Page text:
A category-listing page providing links to similar (newer) pages on the subject
Your site map page
A site-search function
Your home page (only as a very last resort, and only for a very few pages -- See "duplicate content")
Your old pages may offer valuable information for people trying to discover what your industry was like five years ago. They may offer you the benefit of PageRank and Link-Pop they've accrued over the years. They may serve as a traffic draw and/or as link-bait because of their content.
On the other hand, they may indeed be totally useless, but only you can decide that. However, the last criteria I would consider is the "convenience" of their maintenance.
Again, the above is generalized -- and perhaps to the point of irrelevance; I don't know anything about the site.
| 6:17 pm on Aug 12, 2007 (gmt 0)|
Everything you said makes perfect sense Jim and thank you...the only thing I honestly don't understand is when you say "putting them in a different filepath need have no effect on their URLs"...
If I have a well ranked html page:
and I move wellranked.html to:
That is a totally different URL - isn't it?
Sorry, I just don't get that one...thanks again for all of your great insight.
[edited by: encyclo at 11:05 pm (utc) on Aug. 12, 2007]
[edit reason] switched to example.com [/edit]
| 7:12 pm on Aug 12, 2007 (gmt 0)|
Yes, but only because you changed the URL. Please don't confuse URLs with filenames, and please don't change URLs unnecessarily.
URLs are used to locate 'resources' --pages, images, multimedia, etc.-- on the Web. They are meaningless inside a server. Filenames are used to locate files, either data files or executable (e.g. script) files inside a server, and are meaningless on the Web. Simply put, the fundamental job of a server is to accept a URL request and translate that URL to a filesystem path.
This seems to be a difficult concept to convey, but let's take a simple, common example:
Let's say your homepage URL is http://example.com/
There is no such location in your server, though, since no disk drive or filename appears in that URL.
So, when a request for this URL arrives at your server, the server removes the now-unneeded "http://example.com" part, and adds the partial filepath specified by the server's DocumentRoot configuration directive, "C://Program Files/Apache/httpd/dev-sites/my-site" (on a server running on a Windows PC, for example, just to keep on familiar ground here) to the remaining "/".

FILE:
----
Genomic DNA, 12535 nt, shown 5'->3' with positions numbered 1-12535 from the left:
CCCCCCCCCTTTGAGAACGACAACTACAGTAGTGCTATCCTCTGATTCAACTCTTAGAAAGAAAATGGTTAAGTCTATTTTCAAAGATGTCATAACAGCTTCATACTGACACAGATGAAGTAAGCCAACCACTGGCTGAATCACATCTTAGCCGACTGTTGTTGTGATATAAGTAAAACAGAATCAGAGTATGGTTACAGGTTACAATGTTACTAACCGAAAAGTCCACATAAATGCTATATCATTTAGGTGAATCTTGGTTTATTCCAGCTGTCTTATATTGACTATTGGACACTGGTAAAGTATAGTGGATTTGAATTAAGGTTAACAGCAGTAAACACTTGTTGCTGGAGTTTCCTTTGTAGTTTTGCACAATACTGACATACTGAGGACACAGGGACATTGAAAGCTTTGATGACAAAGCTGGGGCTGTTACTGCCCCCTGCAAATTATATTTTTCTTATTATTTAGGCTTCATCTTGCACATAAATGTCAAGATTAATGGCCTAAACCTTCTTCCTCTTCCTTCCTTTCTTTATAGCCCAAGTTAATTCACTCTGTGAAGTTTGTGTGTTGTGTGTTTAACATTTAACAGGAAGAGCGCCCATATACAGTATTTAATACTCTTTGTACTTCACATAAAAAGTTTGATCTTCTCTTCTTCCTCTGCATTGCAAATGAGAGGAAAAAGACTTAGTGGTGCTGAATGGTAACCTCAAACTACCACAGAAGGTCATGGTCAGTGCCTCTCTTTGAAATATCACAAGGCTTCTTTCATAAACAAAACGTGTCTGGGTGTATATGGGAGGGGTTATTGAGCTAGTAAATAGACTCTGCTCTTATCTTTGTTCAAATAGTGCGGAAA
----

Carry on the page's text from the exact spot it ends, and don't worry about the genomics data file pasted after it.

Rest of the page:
So far, we now have "C://Program Files/Apache/httpd/dev-sites/my-site/" as the partially-translated filepath.
However, we're still missing any filename, because "/" isn't a filename.
So, the server uses the value defined by the DirectoryIndex configuration directive, and finds that your default index file is called "index.html". So it adds that to complete the filepath.
The completely-resolved filepath is now "C://Program Files/Apache/httpd/dev-sites/my-site/index.html".
So, the URL is
which resolves to the server filepath
The one and only surviving token from the URL that appears in the filepath is a slash...
So again, URLs and filenames are not the same thing, and need not have any fixed relationship with each other.
It's important to grasp this concept because the successful use of mod_rewrite or ISAPI Rewrite depends on it. And far from being a pedantic distinction, it's important to business as well, as you will discover if you change all your URLs and tank your site's rankings...
So, to re-cast your question in orthodox terminology:
|If I have a well ranked html page (file): |
and I replace that file with:
How do I tell the server about the new file location, while retaining the same URL?
The answer is to use mod_rewrite to do an internal rewrite:
RewriteRule ^Directory/wellranked\.html$ /Totally_Different_Directory/wellranked.html [L]
I haven't shown the one or two 'overhead' directives required to enable mod_rewrite here, but having already enabled mod_rewrite, that one RewriteRule directive is all that's needed to tell the server where to find the new file associated with the requested URL. And if URLs share common features, they can be rewritten as classes or groups; One rewrite can handle several (or even all) requested URLs. For example, if all HTML files in /Directory are moved to /Totally_Different_Directory, then you could use the single mod_rewrite directive:
RewriteRule ^Directory/([^.]+)\.html$ /Totally_Different_Directory/$1.html [L]
to rewrite all of them.
When executed, the $1 token in the new substitution path (on the right) will take the value of the requested URL-path that matches the first parenthesized subpattern in the RewriteRule regular-expressions pattern (on the left).
In addition, you can define a few exclusions, if needed, by using mod_rewrite's conditional-rewriting directive, RewriteCond.
| 9:50 pm on Aug 12, 2007 (gmt 0)|
Thank you, thank you, thank you Jim...I'll post my success story soon!
| 8:51 am on Aug 14, 2007 (gmt 0)|
I would just like to say, this is a very well posted thread. I was just hired by a website with a similar situation.
Even though I have experience with and know how to deal with the above situation, I wish I could afford jdMorgan.
Anyway, what I mean to say is very good suggestions. Right on target buddy...